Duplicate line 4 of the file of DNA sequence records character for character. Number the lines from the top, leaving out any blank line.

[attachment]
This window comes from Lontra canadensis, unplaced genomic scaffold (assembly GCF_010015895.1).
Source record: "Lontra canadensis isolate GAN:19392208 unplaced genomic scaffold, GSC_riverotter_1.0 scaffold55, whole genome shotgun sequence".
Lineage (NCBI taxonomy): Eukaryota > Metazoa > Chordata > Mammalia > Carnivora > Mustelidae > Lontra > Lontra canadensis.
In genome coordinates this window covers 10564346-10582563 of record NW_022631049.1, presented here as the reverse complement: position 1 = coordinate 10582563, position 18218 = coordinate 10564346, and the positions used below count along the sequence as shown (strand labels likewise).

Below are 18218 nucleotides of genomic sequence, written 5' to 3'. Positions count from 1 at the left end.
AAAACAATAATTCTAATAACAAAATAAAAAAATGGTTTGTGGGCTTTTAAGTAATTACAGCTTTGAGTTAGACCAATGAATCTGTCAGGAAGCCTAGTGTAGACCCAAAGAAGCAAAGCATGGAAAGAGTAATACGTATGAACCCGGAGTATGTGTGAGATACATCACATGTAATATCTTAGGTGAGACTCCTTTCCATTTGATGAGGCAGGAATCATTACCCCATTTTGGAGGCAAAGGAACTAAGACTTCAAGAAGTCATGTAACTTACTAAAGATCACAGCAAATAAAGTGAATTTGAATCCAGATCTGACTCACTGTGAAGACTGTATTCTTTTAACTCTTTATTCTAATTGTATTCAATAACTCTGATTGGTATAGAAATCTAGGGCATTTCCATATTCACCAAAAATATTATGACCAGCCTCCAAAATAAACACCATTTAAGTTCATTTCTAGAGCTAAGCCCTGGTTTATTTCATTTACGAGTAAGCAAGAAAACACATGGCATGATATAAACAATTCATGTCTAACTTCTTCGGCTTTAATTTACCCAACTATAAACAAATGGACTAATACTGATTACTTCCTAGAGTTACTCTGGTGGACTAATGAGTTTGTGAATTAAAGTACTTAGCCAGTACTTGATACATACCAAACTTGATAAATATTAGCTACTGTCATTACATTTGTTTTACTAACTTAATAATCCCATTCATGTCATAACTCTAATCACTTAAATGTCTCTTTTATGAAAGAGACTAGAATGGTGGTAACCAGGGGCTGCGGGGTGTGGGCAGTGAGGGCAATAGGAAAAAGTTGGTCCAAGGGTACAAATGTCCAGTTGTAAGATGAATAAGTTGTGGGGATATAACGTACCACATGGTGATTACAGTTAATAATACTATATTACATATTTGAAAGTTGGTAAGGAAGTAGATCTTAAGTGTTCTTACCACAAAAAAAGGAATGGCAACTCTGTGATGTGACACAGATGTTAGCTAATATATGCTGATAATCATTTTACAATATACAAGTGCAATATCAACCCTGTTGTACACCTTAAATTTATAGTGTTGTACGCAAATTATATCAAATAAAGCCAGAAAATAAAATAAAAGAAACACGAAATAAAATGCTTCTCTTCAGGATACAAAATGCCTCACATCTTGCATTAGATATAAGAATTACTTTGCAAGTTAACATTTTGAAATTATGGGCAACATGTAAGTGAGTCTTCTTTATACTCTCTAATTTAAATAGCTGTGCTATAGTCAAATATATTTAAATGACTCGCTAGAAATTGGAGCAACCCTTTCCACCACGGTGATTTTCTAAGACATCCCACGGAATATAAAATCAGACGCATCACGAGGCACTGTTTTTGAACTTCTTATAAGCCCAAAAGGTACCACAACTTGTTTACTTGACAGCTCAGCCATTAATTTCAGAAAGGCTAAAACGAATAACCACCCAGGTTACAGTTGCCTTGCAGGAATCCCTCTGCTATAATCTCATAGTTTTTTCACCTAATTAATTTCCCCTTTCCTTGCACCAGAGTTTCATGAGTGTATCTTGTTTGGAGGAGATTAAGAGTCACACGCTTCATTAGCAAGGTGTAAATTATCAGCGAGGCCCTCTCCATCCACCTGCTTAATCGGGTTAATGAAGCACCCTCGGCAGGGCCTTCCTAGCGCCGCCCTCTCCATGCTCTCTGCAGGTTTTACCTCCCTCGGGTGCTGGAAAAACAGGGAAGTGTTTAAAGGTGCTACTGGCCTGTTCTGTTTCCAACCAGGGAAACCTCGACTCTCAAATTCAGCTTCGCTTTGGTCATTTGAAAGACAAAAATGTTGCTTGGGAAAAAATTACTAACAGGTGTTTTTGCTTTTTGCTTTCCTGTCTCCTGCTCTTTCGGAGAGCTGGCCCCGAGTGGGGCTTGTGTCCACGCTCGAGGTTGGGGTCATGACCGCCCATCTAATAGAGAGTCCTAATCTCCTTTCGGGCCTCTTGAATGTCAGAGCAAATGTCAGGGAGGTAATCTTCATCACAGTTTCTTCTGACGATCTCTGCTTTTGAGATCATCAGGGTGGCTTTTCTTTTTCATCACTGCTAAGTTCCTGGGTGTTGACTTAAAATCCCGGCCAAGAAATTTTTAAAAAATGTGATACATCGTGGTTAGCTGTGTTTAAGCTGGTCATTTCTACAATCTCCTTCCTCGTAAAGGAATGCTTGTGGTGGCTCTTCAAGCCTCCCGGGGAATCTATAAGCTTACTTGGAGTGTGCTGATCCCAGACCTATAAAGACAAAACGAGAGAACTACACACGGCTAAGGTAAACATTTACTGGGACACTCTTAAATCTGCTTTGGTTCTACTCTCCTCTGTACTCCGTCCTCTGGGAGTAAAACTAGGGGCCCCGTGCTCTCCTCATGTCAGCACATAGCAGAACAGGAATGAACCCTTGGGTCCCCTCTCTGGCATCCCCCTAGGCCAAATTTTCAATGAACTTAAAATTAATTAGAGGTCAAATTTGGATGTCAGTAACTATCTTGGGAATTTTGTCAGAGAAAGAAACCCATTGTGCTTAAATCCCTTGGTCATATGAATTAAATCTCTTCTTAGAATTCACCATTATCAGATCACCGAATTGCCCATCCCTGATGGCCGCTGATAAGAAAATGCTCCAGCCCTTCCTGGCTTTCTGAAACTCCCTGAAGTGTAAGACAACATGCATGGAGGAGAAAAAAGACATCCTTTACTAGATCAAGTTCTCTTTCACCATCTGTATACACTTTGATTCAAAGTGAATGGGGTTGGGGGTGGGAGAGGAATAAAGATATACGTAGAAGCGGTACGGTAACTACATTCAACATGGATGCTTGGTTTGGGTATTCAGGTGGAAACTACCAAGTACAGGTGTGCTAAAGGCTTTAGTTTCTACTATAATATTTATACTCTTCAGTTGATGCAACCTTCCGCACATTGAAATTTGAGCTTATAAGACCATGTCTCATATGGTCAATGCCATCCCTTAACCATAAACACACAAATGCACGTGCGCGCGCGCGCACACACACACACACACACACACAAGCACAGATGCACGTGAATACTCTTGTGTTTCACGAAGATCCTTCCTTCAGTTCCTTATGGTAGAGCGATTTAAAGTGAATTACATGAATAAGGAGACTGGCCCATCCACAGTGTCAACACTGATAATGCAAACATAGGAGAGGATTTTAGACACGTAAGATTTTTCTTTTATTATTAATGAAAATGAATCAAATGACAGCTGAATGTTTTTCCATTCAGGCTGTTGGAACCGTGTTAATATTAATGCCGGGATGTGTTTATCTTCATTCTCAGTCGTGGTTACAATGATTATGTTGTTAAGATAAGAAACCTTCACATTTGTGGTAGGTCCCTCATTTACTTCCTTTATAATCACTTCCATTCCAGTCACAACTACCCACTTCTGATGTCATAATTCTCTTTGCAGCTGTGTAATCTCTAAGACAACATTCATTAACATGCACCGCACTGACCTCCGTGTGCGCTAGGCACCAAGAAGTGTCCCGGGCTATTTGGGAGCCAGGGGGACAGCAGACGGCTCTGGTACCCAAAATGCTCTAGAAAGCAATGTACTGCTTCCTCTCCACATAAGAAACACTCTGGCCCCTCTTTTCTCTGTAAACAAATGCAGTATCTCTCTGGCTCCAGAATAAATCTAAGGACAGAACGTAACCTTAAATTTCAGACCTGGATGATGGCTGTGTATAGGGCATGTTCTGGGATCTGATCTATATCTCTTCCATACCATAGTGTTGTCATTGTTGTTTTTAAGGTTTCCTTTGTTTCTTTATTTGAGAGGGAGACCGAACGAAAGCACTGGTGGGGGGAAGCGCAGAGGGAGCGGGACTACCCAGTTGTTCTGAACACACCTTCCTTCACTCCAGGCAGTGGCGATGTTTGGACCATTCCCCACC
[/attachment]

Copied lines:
In genome coordinates this window covers 10564346-10582563 of record NW_022631049.1, presented here as the reverse complement: position 1 = coordinate 10582563, position 18218 = coordinate 10564346, and the positions used below count along the sequence as shown (strand labels likewise).